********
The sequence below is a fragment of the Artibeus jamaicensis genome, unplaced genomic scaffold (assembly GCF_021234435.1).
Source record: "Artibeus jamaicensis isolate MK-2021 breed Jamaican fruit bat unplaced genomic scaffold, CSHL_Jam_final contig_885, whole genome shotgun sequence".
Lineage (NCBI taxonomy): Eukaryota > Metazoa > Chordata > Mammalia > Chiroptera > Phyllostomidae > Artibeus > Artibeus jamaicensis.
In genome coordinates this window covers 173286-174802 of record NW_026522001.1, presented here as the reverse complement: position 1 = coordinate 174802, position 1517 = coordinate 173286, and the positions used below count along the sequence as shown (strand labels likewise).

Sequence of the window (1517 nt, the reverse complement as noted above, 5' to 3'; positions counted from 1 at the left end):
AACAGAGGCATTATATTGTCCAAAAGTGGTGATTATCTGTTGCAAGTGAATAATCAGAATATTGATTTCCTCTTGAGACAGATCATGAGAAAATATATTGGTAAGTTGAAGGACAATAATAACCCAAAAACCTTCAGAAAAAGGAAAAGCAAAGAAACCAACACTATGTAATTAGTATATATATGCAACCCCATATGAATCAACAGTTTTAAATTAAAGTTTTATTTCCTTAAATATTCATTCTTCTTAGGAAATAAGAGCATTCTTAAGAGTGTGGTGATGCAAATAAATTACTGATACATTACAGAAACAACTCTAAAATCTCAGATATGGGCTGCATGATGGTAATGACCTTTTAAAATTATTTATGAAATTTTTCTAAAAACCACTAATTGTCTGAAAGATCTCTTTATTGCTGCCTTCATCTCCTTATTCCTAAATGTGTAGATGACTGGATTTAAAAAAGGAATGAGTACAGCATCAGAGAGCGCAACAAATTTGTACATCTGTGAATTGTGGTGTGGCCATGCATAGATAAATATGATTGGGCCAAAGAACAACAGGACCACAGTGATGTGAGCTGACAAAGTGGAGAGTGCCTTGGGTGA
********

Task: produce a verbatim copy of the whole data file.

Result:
The sequence below is a fragment of the Artibeus jamaicensis genome, unplaced genomic scaffold (assembly GCF_021234435.1).
Source record: "Artibeus jamaicensis isolate MK-2021 breed Jamaican fruit bat unplaced genomic scaffold, CSHL_Jam_final contig_885, whole genome shotgun sequence".
Lineage (NCBI taxonomy): Eukaryota > Metazoa > Chordata > Mammalia > Chiroptera > Phyllostomidae > Artibeus > Artibeus jamaicensis.
In genome coordinates this window covers 173286-174802 of record NW_026522001.1, presented here as the reverse complement: position 1 = coordinate 174802, position 1517 = coordinate 173286, and the positions used below count along the sequence as shown (strand labels likewise).

Sequence of the window (1517 nt, the reverse complement as noted above, 5' to 3'; positions counted from 1 at the left end):
AACAGAGGCATTATATTGTCCAAAAGTGGTGATTATCTGTTGCAAGTGAATAATCAGAATATTGATTTCCTCTTGAGACAGATCATGAGAAAATATATTGGTAAGTTGAAGGACAATAATAACCCAAAAACCTTCAGAAAAAGGAAAAGCAAAGAAACCAACACTATGTAATTAGTATATATATGCAACCCCATATGAATCAACAGTTTTAAATTAAAGTTTTATTTCCTTAAATATTCATTCTTCTTAGGAAATAAGAGCATTCTTAAGAGTGTGGTGATGCAAATAAATTACTGATACATTACAGAAACAACTCTAAAATCTCAGATATGGGCTGCATGATGGTAATGACCTTTTAAAATTATTTATGAAATTTTTCTAAAAACCACTAATTGTCTGAAAGATCTCTTTATTGCTGCCTTCATCTCCTTATTCCTAAATGTGTAGATGACTGGATTTAAAAAAGGAATGAGTACAGCATCAGAGAGCGCAACAAATTTGTACATCTGTGAATTGTGGTGTGGCCATGCATAGATAAATATGATTGGGCCAAAGAACAACAGGACCACAGTGATGTGAGCTGACAAAGTGGAGAGTGCCTTGGGTGA